Glacier – Part 3

Day 4

On the way to Upper Two Medicine Lake
On the way to Upper Two Medicine Lake

I refused to go near my hiking boots today.  The tops of both feet and most of my toes felt like they should be black and blue, but for some reason they were not.  But we were not deterred by foot pain or by discovering muscles that we did not use while biking.  With the help of Tevas and ibuprofen, we were back on the trail for another 12 miler.  We saw two great waterfalls today: Aster Falls and Twin Falls.  I don’t know what I was expecting to see in Glacier, but I was not expecting waterfalls, for whatever reason, so that was a fun surprise.

Matt at waterfall -- other hikers admired his big stick wherever we hiked
Matt at waterfall -- everywhere we went, other hikers admired his big stick

It was crazy windy during the day and throughout the night — the wind just howled constantly.  And in the midst of all that wind, not to mention the steep, curvy roads, the guy at the campsite next to us biked in!  On a bike loaded with camping gear!


Day 5

Woke to continued high winds, so we scrapped the hiking the Dawson-Pitimakan Pass Loop (high elevations where a woman had been blown off the trail the day before) plan, and packed up camp to move Many Glacier.  This plan was thwarted when we arrived at 10am only to find the large camp ground already full.

As we drove back, hoping we would find an open site at one of the close campsites on the Going to the Sun road, it started raining to mock our misfortune.  We claimed a campsite at the Rising Sun campground, but opted to wait on setting up the tent since it was still raining.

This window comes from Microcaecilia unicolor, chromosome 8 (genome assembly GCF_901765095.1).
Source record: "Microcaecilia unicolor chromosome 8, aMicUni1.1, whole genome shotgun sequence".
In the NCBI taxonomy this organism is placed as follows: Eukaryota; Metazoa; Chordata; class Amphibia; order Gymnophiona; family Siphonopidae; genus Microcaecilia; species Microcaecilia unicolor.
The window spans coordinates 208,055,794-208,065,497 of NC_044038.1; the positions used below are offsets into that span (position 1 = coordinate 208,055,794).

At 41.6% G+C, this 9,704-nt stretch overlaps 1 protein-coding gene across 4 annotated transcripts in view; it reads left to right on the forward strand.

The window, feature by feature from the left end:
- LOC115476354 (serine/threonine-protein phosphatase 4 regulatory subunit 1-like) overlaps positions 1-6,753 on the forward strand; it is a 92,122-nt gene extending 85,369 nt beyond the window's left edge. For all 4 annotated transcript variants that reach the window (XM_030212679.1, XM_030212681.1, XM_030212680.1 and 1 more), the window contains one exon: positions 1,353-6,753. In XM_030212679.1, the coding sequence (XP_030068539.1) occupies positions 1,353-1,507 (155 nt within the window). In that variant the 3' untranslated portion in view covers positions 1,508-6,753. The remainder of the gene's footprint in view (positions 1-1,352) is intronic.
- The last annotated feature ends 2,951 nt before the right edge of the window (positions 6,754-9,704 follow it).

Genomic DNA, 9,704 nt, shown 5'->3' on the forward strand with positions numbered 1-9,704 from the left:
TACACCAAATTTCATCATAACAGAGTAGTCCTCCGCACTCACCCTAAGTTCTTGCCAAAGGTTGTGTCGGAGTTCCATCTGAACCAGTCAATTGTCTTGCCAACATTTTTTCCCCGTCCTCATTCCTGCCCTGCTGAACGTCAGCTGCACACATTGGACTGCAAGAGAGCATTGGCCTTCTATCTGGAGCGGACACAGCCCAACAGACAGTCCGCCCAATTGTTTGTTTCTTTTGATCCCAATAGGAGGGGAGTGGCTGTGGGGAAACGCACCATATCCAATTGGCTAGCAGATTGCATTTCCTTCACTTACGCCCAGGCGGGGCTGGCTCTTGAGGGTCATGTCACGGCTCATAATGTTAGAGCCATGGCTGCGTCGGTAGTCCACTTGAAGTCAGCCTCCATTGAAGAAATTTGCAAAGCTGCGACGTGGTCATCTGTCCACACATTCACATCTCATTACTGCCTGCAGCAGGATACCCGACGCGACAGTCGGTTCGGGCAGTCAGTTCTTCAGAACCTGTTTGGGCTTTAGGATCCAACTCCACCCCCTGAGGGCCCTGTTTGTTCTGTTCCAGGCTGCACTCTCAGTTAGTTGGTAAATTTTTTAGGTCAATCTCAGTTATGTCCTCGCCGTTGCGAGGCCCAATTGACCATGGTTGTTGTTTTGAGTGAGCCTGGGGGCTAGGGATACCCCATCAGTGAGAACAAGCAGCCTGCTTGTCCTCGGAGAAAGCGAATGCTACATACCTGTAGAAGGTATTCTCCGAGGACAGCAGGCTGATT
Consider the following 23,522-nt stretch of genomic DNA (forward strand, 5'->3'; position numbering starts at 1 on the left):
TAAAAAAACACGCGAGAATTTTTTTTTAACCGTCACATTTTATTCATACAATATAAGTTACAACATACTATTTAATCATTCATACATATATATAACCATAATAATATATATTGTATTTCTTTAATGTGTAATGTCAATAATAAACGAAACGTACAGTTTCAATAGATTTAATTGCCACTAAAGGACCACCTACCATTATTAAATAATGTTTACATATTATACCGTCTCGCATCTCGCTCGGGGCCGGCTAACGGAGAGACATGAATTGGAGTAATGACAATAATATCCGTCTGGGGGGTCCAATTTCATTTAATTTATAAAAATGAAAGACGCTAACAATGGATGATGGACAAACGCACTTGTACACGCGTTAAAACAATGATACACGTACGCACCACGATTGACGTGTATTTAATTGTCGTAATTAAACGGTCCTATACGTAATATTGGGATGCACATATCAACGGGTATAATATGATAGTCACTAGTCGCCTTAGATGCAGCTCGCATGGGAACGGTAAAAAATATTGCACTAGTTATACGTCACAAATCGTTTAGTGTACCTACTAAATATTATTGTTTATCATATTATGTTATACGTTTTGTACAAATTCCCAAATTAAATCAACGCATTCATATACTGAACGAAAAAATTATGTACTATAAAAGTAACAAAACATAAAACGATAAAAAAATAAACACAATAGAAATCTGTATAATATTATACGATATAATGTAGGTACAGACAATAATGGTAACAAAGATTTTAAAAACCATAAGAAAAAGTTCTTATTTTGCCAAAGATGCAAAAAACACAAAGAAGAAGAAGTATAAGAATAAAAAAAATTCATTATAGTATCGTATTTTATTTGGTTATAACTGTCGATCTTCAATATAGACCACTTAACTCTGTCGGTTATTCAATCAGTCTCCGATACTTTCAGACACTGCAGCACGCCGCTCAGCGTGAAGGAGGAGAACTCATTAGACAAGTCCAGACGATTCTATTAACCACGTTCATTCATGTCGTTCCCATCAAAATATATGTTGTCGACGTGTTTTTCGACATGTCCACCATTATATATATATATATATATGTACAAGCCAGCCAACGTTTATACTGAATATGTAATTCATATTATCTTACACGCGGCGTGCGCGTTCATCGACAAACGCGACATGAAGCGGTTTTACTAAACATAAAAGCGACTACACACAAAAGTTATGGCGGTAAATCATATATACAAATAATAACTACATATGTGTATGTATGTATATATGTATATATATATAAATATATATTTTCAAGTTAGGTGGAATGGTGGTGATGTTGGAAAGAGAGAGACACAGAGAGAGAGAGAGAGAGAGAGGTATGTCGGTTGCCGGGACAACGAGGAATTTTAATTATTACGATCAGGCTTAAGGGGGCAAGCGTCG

Hidden Lake was extra hidden today
Hidden Lake was extra hidden today

We rode the free park shuttle up to Logan Pass and did a short hike to Hidden Lake, which was extra hidden due to the rain and fog.  On the upside, we saw lots of temporary small waterfalls and little streams that were running because of the rain.  We thought these would usually only be visible during spring snow melt.

Temporary stream flanked by wildflowers
Temporary stream flanked by wildflowers

Earlier in the trip, we discovered a friend of a friend of a friend connection with two Glacier park rangers.  When we arrived back at camp, we succeeded in finally getting one of them on the phone.  While filling him in on our trip so far, Matthew mentioned our unsuccessful attempt to secure a campsite at Many Glacier.  Our new ranger friend immediately offered to secure us a campsite there.  Score!

We made camp and ate dinner during a break in the rain.  Unfortunately, it was not a long enough break to dry our wet rain clothes and packs, so after dinner we walked over to the restaurant and shared a hot chocolate and a breaded mushroom appetizer so we could sit somewhere warm and dry while we made plans for our ridiculous hike the next day.

Glacier – Part 2

Day 3

Looking down at Lower Two Medicine Lake
Looking down at Lower Two Medicine Lake

After setting up camp at Two Medicine and eating lunch, we set out for our first hike. I insisted that we walk to the trail head, about a mile away from our campsite, instead of driving. This would come back to haunt me later. We hiked to Cobalt Lake, a gorgeous blue glacial lake, through meadows of incredible wildflowers and forested areas with waterfalls. The hike was 12 miles to the lake and back from the trail head, with notable elevation climb thrown in the mix.